Research Article: Multifunctional Double-negative T Cells in Sooty Mangabeys Mediate T-helper Functions Irrespective of SIV Infection

Date Published: June 27, 2013

Publisher: Public Library of Science

Author(s): Vasudha Sundaravaradan, Ramsey Saleem, Luca Micci, Melanie A. Gasper, Alexandra M. Ortiz, James Else, Guido Silvestri, Mirko Paiardini, John D. Aitchison, Donald L. Sodora, Daniel C. Douek.

http://doi.org/10.1371/journal.ppat.1003441

Abstract

Studying SIV infection of natural host monkey species, such as sooty mangabeys, has provided insights into the immune changes associated with these nonprogressive infections. Mangabeys maintain immune health despite high viremia or the dramatic CD4 T cell depletion that can occur following multitropic SIV infection. Here we evaluate double-negative (DN)(CD3+CD4−CD8−) T cells that are resistant to SIV infection due to a lack of CD4 surface expression, for their potential to fulfill a role as helper T cells. We first determined that DN T cells are polyclonal and predominantly exhibit an effector memory phenotype (CD95+CD62L−). Microarray analysis of TCR (anti-CD3/CD28) stimulated DN T cells indicated that these cells are multifunctional and upregulate genes with marked similarity to CD4 T cells, such as immune genes associated with Th1 (IFNγ), Th2 (IL4, IL5, IL13, CD40L), Th17 (IL17, IL22) and TFH (IL21, ICOS, IL6) function, chemokines such as CXCL9 and CXCL10 and transcription factors known to be actively regulated in CD4 T cells. Multifunctional T-helper cell responses were maintained in DN T cells from uninfected and SIV infected mangabeys and persisted in mangabeys exhibiting SIV mediated CD4 loss. Interestingly, TCR stimulation of DN T cells from SIV infected mangabeys results in a decreased upregulation of IFNγ and increased IL5 and IL13 expression compared to uninfected mangabeys. Evaluation of proliferative capacity of DN T cells in vivo (BrDU labeling) indicated that these cells maintain their ability to proliferate despite SIV infection, and express the homeostatic cytokine receptors CD25 (IL2 receptor) and CD127 (IL7 receptor). This study identifies the potential for a CD4-negative T cell subset that is refractory to SIV infection to perform T-helper functions in mangabeys and suggests that immune therapeutics designed to increase DN T cell function during HIV infection may have beneficial effects for the host immune system.

Partial Text

While simian immunodeficiency virus (SIV) infection of Asian macaques generally results in progression to simian AIDS, SIV infection of African monkey species is typically associated with a nonpathogenic outcome. These African monkeys, including sooty mangabeys, are found naturally infected with SIV and are thought to have evolved with their species-specific viruses [1]. Studies of SIV infections of mangabeys and African green monkeys have provided key insights into the evolutionary mechanisms enabling these monkey species to remain free of disease. A number of studies have established that plasma viral levels are similar between natural SIV hosts and pathogenic infections observed in Rhesus macaques and HIV infected patients [2]–[6]. The SIV-specific antibody and cytotoxic T-lymphocyte (CTL) levels are also generally similar between the hosts of natural and pathogenic infections, indicating that stronger or more effective adaptive immune responses are not responsible for the non-pathogenic disease course [7], [8]. A major difference between natural and pathogenic infection is the lack of systemic immune activation (measured by proliferation/activation of immune cells, plasma cytokine levels) in the natural hosts during the chronic phase of the infection [4], [9]–[11]. How the natural hosts are able to suppress activation following the acute infection phase and why the natural hosts do not progress to simian AIDS despite high levels of viral replication are current avenues of research to understand SIV/HIV infection and host response.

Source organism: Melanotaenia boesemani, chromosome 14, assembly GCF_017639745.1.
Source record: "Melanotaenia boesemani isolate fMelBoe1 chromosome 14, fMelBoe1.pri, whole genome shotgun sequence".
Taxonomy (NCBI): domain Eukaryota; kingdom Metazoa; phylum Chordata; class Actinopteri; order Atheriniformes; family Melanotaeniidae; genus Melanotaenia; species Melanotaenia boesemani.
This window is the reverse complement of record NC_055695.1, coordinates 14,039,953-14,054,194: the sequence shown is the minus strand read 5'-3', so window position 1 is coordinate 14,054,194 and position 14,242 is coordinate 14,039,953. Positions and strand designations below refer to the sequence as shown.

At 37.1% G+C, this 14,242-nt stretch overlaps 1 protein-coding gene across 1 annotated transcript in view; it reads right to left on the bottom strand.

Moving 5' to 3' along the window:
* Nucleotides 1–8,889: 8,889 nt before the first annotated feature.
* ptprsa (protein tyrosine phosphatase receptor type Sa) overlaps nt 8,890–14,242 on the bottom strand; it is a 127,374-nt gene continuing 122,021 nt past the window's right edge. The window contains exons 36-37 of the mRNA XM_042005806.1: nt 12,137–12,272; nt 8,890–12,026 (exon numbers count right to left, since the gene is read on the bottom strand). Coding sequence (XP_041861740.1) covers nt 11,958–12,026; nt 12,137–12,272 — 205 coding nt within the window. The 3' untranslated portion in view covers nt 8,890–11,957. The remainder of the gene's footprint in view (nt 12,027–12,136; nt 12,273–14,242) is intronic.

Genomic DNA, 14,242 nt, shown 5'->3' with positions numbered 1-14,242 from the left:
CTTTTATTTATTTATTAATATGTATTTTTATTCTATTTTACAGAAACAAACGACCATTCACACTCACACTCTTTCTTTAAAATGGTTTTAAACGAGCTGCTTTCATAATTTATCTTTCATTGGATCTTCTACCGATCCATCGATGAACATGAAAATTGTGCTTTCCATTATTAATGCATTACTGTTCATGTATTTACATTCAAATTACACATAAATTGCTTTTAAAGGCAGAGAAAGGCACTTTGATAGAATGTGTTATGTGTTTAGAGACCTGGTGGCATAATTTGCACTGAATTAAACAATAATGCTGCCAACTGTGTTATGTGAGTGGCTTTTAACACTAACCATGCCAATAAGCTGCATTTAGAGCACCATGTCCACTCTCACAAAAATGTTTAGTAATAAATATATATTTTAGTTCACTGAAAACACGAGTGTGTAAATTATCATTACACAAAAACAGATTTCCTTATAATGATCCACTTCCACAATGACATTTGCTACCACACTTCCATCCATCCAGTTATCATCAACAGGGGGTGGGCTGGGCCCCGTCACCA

This study demonstrates that (CD3+CD4−CD8−) DN T cells possess Th1, Th2, Th17 and TFH function in sooty mangabeys irrespective of SIV infection. We expand upon previous findings by performing an in-depth analysis of DN T cell functions using transcriptomic as well as flow cytometric analyses, and now define how these functions are altered during SIV infection and SIV mediated CD4 T cell loss. DN T cells are refractory to SIV-infection [34], which likely aids their ability to maintain function and proliferative capacity during SIV infection and the subsequent CD4 depletion observed in the CD4-low mangabeys [11], [15], [16]. We identify DN T cells as a polyclonal T cell subset with a predominantly EM cell phenotype, maintained proliferative capacity, and with a specific increase in the proportion of EM DN T cells. Further, we show that they have the ability to respond to SIV specific antigens presented in the context of both MHC-I or MHC-II. Previous studies have demonstrated that during SIV infection of mangabeys, CD4 T cells retain a CM phenotype and this preservation of CM T cells has been implicated as one of the mechanisms by which mangabeys are able to inhibit progression to simian AIDS [13]. Since EM CD4 T cells are infected at greater frequency than CM CD4 T cells in the sooty mangabeys, the DN T cells, which are refractory to SIV infection, may therefore perform T helper effector functions and serve as workhorses for the mangabey immune system, with a potential to function during SIV infection.

 

Source:

http://doi.org/10.1371/journal.ppat.1003441

 

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